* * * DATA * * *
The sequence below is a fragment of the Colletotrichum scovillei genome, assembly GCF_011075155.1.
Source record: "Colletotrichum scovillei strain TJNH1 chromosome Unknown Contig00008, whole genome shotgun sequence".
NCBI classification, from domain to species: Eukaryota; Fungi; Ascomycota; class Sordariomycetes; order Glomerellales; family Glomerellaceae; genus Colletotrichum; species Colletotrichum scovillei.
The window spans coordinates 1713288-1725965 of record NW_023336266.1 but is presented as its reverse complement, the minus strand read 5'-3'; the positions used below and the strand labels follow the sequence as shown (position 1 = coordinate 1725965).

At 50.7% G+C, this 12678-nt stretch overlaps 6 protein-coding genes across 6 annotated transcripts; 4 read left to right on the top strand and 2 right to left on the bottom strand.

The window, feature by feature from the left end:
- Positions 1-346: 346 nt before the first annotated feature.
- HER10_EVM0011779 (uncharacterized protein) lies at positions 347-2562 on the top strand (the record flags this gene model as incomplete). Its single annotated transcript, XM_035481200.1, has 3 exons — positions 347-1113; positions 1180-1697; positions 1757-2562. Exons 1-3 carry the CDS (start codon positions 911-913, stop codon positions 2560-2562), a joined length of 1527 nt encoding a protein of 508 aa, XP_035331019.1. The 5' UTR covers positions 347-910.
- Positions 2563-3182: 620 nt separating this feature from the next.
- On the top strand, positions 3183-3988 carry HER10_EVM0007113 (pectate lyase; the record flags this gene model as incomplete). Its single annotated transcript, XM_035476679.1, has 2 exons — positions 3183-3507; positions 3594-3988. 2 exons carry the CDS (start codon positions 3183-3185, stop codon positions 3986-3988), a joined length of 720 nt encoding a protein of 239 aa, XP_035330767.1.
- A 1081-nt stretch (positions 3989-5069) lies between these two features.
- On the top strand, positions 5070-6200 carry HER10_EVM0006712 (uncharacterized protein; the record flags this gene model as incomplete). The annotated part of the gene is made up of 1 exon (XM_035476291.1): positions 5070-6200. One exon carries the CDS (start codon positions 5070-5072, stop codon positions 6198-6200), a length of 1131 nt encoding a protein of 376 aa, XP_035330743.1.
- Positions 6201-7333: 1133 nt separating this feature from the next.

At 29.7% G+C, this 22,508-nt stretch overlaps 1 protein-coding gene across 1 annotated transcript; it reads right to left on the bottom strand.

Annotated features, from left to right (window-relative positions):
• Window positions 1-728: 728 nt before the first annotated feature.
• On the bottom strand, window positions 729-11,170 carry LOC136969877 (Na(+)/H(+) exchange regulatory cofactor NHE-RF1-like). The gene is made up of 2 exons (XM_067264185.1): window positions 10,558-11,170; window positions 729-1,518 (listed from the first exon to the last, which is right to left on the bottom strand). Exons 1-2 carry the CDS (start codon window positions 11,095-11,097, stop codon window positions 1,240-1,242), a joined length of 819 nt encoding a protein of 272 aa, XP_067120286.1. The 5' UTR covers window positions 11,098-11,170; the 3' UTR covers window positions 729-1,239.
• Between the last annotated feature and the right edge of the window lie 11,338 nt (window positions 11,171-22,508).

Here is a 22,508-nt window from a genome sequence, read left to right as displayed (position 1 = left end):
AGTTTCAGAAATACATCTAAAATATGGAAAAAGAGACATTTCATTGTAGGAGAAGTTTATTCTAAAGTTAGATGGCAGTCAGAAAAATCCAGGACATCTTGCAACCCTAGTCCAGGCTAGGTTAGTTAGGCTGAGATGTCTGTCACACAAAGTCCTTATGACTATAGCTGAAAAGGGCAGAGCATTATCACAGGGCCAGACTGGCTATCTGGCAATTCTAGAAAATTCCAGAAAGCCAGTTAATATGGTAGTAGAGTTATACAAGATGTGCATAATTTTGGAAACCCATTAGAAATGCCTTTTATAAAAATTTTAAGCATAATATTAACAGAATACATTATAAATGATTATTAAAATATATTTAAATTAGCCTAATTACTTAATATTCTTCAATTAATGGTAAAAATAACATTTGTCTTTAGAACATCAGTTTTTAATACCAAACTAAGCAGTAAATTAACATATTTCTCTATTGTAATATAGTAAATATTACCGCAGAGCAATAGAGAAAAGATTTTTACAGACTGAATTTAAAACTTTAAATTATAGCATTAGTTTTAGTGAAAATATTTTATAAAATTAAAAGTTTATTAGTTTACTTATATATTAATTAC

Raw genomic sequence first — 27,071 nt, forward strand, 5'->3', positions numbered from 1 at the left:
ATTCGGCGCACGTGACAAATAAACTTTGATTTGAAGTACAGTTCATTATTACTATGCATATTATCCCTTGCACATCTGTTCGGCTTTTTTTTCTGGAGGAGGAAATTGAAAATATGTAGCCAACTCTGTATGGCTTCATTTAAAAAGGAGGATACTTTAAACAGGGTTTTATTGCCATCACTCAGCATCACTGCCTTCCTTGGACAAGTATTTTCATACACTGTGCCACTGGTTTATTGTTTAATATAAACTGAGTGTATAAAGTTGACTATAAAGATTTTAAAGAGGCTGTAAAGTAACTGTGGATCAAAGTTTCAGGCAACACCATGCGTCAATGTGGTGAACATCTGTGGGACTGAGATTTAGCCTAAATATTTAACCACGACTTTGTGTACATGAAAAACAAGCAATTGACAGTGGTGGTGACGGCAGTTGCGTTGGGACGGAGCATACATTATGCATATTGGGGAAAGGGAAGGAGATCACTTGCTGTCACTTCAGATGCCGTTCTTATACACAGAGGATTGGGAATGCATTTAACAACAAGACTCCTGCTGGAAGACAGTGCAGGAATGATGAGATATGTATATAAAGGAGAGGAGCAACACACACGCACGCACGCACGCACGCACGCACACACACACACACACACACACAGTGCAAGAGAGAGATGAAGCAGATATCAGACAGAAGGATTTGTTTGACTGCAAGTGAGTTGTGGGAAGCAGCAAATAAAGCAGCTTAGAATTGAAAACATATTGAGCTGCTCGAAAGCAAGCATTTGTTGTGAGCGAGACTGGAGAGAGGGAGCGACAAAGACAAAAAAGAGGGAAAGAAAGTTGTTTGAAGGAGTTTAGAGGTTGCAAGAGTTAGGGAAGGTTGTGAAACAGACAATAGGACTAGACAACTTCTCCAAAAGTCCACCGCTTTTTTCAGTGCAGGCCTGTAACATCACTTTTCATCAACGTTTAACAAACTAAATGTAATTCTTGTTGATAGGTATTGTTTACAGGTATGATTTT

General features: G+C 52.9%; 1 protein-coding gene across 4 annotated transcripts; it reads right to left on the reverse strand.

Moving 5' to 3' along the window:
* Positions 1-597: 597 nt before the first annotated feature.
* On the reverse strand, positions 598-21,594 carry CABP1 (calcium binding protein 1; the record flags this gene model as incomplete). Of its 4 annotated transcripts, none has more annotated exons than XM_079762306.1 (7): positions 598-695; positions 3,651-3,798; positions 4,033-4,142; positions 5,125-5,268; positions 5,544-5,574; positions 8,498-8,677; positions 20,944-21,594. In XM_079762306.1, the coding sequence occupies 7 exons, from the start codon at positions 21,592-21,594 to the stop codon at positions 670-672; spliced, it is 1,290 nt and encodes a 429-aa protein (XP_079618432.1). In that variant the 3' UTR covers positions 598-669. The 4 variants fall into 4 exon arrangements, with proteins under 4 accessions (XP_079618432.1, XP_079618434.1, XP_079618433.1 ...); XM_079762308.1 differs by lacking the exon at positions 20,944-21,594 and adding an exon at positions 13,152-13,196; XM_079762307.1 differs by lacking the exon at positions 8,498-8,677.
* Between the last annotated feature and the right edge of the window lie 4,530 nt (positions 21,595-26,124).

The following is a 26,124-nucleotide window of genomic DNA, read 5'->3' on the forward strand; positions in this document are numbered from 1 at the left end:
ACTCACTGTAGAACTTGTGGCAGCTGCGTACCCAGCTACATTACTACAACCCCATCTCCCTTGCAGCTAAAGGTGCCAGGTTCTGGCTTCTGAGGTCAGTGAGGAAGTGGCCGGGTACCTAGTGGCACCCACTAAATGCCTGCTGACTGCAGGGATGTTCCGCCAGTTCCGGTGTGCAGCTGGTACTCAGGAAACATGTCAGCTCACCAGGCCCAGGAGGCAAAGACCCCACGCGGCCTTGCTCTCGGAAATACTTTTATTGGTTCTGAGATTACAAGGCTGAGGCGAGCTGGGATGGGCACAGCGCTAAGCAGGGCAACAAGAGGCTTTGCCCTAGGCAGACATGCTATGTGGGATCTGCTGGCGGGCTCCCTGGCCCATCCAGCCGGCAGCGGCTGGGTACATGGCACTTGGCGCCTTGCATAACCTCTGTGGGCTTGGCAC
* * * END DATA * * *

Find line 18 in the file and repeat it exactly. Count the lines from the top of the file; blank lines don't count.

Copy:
• Between the last annotated feature and the right edge of the window lie 11,338 nt (window positions 11,171-22,508).